Need Help! Equipment for "semi" dedicated HT room - AVS Forum | Home Theater Discussions And Reviews
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post #1 of 9 Old 07-17-2019, 02:55 AM - Thread Starter
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Need Help! Equipment for "semi" dedicated HT room

Hello everyone!


It's been a LONG time since I've posted on here and even longer since I've had to ask for help getting a projector (put it this way, my current projector is the 720p Panasonic AE900u, which I still love).


So the time has come to change my basement romper room into semi dedicated HT. I say semi because it will still be used for the kids to hang out a little etc BUT I will be using it primarily to watch movies/shows on the new projection system.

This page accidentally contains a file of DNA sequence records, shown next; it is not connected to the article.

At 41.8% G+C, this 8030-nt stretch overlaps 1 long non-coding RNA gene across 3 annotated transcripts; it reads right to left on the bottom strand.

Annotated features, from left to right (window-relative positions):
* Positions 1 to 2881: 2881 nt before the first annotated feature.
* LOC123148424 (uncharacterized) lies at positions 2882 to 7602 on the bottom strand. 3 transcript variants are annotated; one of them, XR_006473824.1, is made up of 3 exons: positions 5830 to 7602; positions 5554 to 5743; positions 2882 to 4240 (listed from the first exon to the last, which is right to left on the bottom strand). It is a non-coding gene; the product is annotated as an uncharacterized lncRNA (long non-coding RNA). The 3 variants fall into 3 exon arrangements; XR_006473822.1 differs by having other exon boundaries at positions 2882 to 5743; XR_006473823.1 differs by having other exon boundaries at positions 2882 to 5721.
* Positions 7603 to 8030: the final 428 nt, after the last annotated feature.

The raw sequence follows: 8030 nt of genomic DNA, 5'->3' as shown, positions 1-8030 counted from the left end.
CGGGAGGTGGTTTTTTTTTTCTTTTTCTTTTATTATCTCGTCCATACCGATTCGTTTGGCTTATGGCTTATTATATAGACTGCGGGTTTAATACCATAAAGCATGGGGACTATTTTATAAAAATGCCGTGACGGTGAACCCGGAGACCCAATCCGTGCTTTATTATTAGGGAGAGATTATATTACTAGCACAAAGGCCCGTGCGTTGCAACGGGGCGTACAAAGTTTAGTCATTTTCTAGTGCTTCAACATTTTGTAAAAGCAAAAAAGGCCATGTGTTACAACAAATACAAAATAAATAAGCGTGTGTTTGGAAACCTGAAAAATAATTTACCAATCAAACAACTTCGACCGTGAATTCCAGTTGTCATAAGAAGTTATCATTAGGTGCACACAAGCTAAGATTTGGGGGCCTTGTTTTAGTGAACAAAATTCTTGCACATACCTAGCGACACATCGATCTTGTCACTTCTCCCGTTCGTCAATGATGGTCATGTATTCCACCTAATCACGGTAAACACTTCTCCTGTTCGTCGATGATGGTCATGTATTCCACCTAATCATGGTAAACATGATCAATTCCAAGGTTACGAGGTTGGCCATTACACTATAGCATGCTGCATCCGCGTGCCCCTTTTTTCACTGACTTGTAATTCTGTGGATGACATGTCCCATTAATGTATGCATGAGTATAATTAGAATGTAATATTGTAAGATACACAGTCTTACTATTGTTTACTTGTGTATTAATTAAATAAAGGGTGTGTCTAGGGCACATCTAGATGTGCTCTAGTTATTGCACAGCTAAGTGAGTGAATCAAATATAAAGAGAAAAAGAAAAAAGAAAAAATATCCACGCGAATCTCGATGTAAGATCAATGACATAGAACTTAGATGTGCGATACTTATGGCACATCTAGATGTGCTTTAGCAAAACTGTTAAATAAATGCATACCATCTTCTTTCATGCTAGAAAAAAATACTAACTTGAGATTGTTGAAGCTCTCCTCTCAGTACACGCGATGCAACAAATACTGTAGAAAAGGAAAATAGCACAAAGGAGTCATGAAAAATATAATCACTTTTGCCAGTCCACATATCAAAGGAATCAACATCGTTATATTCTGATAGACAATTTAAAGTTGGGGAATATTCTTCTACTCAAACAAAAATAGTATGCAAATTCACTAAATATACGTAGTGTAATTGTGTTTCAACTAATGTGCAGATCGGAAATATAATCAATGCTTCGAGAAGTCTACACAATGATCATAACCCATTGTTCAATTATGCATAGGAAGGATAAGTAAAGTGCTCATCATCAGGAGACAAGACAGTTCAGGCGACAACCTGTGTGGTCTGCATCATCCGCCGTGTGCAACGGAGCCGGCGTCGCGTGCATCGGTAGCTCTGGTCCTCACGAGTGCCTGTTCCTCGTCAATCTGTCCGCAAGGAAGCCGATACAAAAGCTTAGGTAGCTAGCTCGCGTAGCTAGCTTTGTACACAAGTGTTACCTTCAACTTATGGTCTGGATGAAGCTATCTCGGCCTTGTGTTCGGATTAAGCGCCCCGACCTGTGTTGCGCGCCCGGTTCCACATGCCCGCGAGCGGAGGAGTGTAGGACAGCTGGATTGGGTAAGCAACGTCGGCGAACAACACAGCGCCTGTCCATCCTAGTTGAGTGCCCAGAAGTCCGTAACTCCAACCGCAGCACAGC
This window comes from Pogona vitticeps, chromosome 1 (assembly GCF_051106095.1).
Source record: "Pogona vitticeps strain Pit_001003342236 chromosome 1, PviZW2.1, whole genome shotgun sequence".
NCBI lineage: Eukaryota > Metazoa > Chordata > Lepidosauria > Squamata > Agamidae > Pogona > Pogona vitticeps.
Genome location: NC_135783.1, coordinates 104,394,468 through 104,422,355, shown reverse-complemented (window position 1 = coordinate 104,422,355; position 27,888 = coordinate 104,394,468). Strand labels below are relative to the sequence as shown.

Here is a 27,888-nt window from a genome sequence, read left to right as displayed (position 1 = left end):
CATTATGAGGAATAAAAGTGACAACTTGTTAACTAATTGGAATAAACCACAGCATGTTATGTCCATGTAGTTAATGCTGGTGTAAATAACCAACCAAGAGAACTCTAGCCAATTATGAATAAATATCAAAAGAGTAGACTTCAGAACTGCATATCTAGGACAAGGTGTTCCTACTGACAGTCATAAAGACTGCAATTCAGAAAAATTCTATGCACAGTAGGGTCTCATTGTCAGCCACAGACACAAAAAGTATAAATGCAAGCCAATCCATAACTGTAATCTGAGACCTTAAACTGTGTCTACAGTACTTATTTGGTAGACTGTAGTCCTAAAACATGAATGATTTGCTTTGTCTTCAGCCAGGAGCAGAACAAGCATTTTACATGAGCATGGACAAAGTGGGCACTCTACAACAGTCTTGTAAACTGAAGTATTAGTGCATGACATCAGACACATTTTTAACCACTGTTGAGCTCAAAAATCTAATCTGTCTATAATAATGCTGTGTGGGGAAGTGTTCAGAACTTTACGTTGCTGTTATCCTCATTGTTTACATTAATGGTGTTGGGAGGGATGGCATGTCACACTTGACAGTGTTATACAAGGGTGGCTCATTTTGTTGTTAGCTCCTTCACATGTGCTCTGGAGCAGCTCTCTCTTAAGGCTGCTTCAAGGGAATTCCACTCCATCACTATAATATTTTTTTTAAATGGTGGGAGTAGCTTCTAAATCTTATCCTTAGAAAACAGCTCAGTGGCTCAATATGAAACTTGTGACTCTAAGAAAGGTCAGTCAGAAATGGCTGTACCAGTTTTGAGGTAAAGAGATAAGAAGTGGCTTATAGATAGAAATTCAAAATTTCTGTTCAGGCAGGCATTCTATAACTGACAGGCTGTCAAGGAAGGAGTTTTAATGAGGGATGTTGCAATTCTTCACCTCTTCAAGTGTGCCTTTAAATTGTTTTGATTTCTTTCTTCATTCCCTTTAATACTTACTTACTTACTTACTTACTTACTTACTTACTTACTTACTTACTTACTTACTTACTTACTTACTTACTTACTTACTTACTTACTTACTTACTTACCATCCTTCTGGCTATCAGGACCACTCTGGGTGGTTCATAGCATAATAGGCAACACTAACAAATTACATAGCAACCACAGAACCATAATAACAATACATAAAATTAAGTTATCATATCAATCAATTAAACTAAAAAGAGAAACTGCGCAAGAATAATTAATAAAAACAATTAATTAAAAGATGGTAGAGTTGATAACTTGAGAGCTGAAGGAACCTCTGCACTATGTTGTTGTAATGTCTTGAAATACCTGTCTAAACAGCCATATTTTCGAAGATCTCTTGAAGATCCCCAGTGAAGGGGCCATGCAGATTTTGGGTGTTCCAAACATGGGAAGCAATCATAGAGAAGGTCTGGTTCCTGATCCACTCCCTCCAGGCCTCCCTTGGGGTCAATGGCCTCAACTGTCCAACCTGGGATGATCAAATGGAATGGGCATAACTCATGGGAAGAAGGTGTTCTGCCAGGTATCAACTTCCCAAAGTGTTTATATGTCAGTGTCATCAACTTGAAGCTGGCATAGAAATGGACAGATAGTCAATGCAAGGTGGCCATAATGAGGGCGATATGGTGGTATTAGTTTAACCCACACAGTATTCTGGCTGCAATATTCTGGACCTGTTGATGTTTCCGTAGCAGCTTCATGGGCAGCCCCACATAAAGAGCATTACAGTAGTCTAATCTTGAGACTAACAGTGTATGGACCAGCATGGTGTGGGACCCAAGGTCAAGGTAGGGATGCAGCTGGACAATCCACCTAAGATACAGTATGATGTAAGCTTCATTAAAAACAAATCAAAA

So first thing's first... ...my assumption is that a new projector will be leaps and bounds better than my current Panny. This thing is 15 years old, its 720 and I'm sure projector tech has come a long way.


That being said, I'm a little confused by HDR vs 4K, etc. Is HDR and 4K the same thing? Will I see a huge improvement from just regular 1080p to 4K/HDR? I know I need the prerequisite items to feed the projector 4K, but just wondering if it would be leaps and bounds better, or just marginally better. Wondering if I should consider any 1080p only projectors?


My room is 25 x 12 and I'll be watching from about 23 feet away projected onto a painted screen on the wall.


Here's what i'm thinking for equipment:


Projector: Optoma UHD50 (or 51 if there is a imagine quality reason why) or BenQ HT2550, or any other similarly priced projector that you guys would suggest be better.